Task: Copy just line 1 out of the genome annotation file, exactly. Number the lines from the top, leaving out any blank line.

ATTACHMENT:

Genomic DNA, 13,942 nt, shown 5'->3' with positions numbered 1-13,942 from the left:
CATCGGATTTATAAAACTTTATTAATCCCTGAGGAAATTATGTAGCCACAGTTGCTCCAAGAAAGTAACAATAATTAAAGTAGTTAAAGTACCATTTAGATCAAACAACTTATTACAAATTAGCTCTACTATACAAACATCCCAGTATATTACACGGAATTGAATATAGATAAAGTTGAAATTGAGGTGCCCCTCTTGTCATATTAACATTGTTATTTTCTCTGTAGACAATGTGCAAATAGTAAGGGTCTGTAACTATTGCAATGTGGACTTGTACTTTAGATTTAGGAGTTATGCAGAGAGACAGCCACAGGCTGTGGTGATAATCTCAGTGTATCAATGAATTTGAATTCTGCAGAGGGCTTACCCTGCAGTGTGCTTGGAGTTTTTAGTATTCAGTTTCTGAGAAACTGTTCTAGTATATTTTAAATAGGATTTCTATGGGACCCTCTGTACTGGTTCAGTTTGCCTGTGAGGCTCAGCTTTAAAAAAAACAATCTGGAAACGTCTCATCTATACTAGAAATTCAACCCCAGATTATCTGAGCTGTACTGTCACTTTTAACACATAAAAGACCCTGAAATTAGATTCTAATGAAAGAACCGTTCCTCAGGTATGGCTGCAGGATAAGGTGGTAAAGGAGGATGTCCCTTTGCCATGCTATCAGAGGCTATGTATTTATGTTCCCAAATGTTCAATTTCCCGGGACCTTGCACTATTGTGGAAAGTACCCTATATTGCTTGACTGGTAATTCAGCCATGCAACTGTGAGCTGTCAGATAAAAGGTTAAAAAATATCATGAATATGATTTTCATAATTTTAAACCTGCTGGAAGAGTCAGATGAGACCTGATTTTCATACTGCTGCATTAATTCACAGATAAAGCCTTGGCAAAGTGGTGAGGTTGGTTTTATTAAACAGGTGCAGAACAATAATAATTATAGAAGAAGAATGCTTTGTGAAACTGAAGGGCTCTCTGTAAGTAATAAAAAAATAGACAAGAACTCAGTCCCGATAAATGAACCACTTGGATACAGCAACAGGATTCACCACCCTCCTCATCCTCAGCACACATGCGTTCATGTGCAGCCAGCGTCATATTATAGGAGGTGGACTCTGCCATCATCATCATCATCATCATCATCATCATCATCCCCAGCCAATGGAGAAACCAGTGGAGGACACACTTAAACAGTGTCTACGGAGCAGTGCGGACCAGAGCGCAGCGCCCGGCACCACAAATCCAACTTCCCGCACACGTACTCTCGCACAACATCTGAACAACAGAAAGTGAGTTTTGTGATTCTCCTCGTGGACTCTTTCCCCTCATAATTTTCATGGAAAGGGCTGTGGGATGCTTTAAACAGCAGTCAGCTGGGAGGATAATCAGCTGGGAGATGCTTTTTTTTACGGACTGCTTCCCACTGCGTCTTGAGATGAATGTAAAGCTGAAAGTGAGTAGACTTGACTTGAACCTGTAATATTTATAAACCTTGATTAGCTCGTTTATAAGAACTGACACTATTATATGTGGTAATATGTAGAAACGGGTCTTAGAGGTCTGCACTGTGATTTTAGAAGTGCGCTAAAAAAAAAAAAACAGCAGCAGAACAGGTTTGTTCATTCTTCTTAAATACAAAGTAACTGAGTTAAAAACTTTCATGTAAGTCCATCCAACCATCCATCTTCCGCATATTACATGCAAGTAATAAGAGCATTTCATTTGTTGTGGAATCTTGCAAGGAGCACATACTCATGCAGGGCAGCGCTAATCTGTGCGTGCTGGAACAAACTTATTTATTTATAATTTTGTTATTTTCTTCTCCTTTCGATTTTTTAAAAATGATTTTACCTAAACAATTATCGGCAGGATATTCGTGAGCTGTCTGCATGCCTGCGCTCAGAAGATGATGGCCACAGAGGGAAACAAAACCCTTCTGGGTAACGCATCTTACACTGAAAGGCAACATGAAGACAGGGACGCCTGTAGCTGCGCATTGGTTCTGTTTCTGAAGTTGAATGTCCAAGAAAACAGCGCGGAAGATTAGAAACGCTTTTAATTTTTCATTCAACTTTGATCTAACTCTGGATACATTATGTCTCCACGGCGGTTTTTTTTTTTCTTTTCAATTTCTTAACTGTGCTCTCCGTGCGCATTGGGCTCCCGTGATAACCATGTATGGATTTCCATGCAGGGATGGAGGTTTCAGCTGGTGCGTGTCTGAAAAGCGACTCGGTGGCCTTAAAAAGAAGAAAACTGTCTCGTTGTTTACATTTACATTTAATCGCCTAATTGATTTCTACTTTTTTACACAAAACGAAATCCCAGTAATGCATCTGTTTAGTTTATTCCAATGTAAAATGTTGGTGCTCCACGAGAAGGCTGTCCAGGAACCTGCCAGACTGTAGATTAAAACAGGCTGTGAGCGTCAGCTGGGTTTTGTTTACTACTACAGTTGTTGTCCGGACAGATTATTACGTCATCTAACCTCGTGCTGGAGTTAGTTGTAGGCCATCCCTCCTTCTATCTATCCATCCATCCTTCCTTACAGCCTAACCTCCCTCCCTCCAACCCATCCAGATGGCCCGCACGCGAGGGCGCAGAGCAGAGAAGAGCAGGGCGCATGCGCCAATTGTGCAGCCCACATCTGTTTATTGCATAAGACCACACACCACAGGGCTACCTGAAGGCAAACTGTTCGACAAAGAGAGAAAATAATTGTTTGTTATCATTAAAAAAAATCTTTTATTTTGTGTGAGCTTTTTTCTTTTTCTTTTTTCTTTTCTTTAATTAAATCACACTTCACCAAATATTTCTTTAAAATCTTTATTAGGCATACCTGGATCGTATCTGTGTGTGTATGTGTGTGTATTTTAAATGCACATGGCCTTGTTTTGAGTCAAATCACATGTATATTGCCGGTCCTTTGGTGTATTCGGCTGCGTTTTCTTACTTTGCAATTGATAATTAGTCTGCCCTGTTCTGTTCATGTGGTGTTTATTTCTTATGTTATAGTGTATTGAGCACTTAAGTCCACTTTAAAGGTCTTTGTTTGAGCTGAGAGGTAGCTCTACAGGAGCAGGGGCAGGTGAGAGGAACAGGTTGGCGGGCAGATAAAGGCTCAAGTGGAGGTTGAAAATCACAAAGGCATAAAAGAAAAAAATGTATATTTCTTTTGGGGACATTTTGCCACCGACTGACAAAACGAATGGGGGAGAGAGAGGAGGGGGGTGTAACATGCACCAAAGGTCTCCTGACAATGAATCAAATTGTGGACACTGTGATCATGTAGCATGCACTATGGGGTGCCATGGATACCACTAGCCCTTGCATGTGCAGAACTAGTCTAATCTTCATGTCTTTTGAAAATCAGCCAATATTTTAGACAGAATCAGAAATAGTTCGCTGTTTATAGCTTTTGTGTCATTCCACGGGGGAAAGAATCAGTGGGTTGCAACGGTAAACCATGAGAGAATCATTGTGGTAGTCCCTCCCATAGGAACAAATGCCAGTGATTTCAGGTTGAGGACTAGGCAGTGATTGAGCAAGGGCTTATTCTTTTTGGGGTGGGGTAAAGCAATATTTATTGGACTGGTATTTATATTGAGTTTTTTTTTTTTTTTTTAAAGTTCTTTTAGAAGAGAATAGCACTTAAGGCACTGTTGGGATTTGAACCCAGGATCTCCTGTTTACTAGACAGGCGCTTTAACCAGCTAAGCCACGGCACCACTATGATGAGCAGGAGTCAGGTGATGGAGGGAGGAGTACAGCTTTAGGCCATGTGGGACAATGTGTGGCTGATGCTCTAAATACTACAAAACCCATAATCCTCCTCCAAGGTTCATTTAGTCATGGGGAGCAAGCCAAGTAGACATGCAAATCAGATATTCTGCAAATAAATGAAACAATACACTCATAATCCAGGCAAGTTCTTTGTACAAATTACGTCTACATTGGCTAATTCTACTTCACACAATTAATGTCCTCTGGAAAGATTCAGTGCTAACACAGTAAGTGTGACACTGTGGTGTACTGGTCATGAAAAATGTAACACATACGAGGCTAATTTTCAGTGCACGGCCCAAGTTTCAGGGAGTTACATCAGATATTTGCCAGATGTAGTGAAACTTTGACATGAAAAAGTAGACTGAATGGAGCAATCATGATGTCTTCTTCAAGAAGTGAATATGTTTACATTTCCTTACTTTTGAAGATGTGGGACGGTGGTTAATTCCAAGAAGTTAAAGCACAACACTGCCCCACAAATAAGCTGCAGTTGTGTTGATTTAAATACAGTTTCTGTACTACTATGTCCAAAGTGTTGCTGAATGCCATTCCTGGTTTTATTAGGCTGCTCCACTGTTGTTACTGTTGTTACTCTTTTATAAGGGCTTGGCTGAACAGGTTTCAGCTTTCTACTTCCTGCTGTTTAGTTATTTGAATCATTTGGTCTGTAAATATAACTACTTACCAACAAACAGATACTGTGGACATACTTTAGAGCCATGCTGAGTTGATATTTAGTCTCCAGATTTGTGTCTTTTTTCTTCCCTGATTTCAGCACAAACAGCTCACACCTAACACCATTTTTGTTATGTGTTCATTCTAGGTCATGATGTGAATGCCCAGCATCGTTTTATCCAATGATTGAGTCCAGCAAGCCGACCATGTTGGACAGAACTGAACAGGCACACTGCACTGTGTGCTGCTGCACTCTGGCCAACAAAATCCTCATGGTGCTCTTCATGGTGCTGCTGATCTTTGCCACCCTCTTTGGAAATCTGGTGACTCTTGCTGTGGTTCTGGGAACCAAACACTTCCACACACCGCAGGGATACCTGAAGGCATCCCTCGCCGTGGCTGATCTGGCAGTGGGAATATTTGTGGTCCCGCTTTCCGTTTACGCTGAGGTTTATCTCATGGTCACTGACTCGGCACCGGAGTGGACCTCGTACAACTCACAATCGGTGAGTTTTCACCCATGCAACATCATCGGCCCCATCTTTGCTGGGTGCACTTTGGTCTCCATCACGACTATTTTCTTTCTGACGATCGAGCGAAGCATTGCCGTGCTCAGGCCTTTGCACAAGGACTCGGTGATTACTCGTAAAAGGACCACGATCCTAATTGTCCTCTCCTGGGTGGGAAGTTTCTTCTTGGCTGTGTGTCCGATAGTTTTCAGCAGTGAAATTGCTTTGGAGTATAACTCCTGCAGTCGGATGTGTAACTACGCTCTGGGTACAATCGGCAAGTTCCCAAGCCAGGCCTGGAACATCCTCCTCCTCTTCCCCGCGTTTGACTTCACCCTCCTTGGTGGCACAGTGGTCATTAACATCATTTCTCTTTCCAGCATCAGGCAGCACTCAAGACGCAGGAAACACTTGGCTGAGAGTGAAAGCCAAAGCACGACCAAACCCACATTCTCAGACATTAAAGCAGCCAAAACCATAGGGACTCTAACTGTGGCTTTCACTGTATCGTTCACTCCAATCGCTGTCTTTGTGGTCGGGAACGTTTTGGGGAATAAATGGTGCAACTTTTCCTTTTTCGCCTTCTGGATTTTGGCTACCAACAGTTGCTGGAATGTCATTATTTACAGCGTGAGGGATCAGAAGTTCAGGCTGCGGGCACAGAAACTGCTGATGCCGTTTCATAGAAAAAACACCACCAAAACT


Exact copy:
Genomic DNA, 13,942 nt, shown 5'->3' with positions numbered 1-13,942 from the left: